Father holding his infant child's hand in a hospital room

ECMO at Peyton Manning Children’s Hospital

Care teams at Peyton Manning Children’s Hospital deliver ECMO therapy for infants and children with life-threatening heart and lung conditions.

Peyton Manning Children's Hospital Ascension St. VincentPeyton Manning Children’s Hospital at Ascension St. Vincent in Indianapolis provides ECMO (extracorporeal membrane oxygenation) therapy. It is a therapy that may be used to temporarily take over the job of the lungs, and sometimes the heart, when a child is critically ill or injured. ECMO uses a heart-lung machine that maintains blood flow and oxygen to the vital organs while the heart and or lungs rest and recover. ECMO uses an artificial lung outside of the body to provide oxygen and remove carbon dioxide from the blood and a pump to relieve the stress on the heart. ECMO can be very helpful but it is not a cure for a heart or lung condition.

A multidisciplinary critical care team

Your child is cared for by a compassionate team of experienced specialists. ECMO therapy happens directly at the child’s bedside. Every child has 24/7 continuous pediatric intensive care nurses and an ECMO specialist at the bedside. Your child’s care team closely collaborates on your child’s ongoing treatment plan and keeps you informed. Talk with your child’s care team if you have any questions or concerns.

ECMO may be used as part of treatment for conditions that are considered reversible, such as:

  • Airway abnormalities
  • Cardiomyopathy (heart muscle disease)
  • Congenital diaphragmatic hernia
  • Congenital heart disease and support after heart surgery
  • Bacterial pneumonia and viral infections, including RSV
  • Flu
  • Inhalation injury (breathing heat, smoke or chemicals into the lungs)
  • Meconium aspiration syndrome
  • Myocarditis (inflammation of heart muscle)
  • Near drowning
  • Persistent pulmonary hypertension of the newborn (PPHN)
  • Severe asthma
  • Traumatic lung and heart injuries

Frequently asked questions

  • How does ECMO work?

    There are two types of ECMO:

    Venoarterial (VA) ECMO is used when the heart and lungs need support. The blood is drawn from a large vein, then oxygenated and returned through a large artery. This type allows both the heart and lungs to rest.

    Veno-venous (VV) ECMO is used for lung support only when the heart is still working well. The blood is drawn from a large vein, then oxygenated and returned through the same vein or another vein. This type allows the lungs to rest and get better.

    Both types of ECMO provide oxygenated blood to the organs and the body tissues.

  • Why is ECMO done?

    When ventilators and other medications are no longer an option for a child who is critically ill, ECMO may be used.  ECMO can help your child’s body get enough oxygen by taking on the workload of their heart and lungs. ECMO will not heal your child’s heart or the lungs, but it can allow time for them to rest and recover.

  • What happens while my child is receiving ECMO therapy?

    Your child will receive 24/7 monitoring and care, including:

    • Food and nutrition: While receiving ECMO therapy, your child will get all the necessary nutrition, including vitamins, minerals and electrolytes, through an IV catheter or feeding tube.
    • Lab testing: Your child’s care team will collect blood samples from the cannulas that have already been put into place.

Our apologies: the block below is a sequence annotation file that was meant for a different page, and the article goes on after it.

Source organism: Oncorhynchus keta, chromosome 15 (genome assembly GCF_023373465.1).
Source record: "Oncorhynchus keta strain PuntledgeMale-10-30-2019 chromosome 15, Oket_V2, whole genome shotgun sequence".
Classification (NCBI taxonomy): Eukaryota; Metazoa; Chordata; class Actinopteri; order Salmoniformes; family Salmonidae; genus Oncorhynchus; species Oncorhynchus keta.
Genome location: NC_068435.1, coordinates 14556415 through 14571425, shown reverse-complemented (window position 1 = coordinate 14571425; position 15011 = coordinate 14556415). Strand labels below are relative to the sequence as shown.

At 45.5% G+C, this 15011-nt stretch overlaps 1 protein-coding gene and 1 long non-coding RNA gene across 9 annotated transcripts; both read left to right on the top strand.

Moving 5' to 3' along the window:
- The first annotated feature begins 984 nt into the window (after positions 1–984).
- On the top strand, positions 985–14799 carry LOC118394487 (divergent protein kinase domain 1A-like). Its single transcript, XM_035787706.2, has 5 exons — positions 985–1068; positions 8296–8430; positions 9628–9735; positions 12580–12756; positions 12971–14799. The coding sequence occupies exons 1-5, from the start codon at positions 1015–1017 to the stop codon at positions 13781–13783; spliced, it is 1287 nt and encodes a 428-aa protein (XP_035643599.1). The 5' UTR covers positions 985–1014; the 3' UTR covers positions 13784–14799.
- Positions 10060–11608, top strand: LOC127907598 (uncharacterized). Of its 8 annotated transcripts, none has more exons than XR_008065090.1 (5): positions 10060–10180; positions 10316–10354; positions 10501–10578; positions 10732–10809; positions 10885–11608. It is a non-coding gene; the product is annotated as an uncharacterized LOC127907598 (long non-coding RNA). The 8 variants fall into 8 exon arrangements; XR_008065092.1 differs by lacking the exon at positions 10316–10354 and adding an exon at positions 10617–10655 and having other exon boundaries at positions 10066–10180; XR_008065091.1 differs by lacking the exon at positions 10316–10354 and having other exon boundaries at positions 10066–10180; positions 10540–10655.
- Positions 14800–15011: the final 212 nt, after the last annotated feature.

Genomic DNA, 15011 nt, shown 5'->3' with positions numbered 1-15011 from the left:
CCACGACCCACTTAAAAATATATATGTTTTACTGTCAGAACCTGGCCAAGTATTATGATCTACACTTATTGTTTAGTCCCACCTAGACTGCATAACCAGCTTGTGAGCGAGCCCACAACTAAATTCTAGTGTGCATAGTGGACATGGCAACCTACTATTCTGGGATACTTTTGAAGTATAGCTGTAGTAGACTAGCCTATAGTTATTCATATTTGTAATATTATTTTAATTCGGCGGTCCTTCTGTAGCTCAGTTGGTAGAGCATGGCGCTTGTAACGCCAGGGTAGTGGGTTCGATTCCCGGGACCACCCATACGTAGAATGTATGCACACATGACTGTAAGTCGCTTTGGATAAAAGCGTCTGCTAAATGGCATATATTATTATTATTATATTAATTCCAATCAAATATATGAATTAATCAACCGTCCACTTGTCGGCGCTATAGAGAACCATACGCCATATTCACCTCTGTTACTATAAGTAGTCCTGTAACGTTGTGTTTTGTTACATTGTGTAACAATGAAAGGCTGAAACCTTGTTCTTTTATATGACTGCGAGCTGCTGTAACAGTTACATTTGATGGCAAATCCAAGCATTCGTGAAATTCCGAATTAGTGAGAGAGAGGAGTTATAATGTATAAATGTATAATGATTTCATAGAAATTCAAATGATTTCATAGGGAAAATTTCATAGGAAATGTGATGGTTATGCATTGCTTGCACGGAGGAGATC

• Positioning: The way your child’s body is positioned will help their lungs heal. Your child’s care team will decide which position is best for your child.
    • Procedures: Sometimes children receiving ECMO therapy need another medical procedure. Your child’s ECMO care team works closely with their other specialists to provide the care needed.
    • Ultrasound: Some children receiving ECMO therapy may need to have ultrasounds of their head to make sure there is not any bleeding inside the brain. Your child may also need an ultrasound or echocardiogram of their heart.
    • X-ray: Your child will have X-rays while they are receiving ECMO therapy, to make sure the tubes stay in the proper position and to allow the doctors to monitor your child’s lungs.
  • What can my family do while my child is receiving ECMO therapy?

    Talk with your child life specialist: Your family can receive support from a child life specialist at Peyton Manning Children’s Hospital. A child life specialist can help explain the treatment to young siblings, provide support for the entire family, and help your family cope with having a child who is critically ill in the hospital.

    Provide a healing environment: Hearing your voice and feeling your touch can help comfort your child. You can bring your child’s favorite stuffed animal or toy to the hospital. You can even make recordings of your family’s voices or music to play when you are not able to be with your child. Talk with your child’s doctor or nurse about what might be recommended for your child.

Transfer a patient to Peyton Manning Children’s Hospital for ECMO support

Peyton Manning Children’s Hospital provides ECMO support for children across Indiana and surrounding states. If you have a patient who could benefit from ECMO, our transport team can assist in moving your patient to a higher level of care.

Early consultation can help you know when to refer your patient for ECMO. If you have questions or need to transfer a patient to the ECMO program, please call 317-338-1455.

Financial assistance and support is available

If you and your family need help with financial assistance, we can connect you with resources and programs that may be able to help. Our financial counseling team is here to listen to your concerns and work with you to help find options that meet your needs.

Additional family resources

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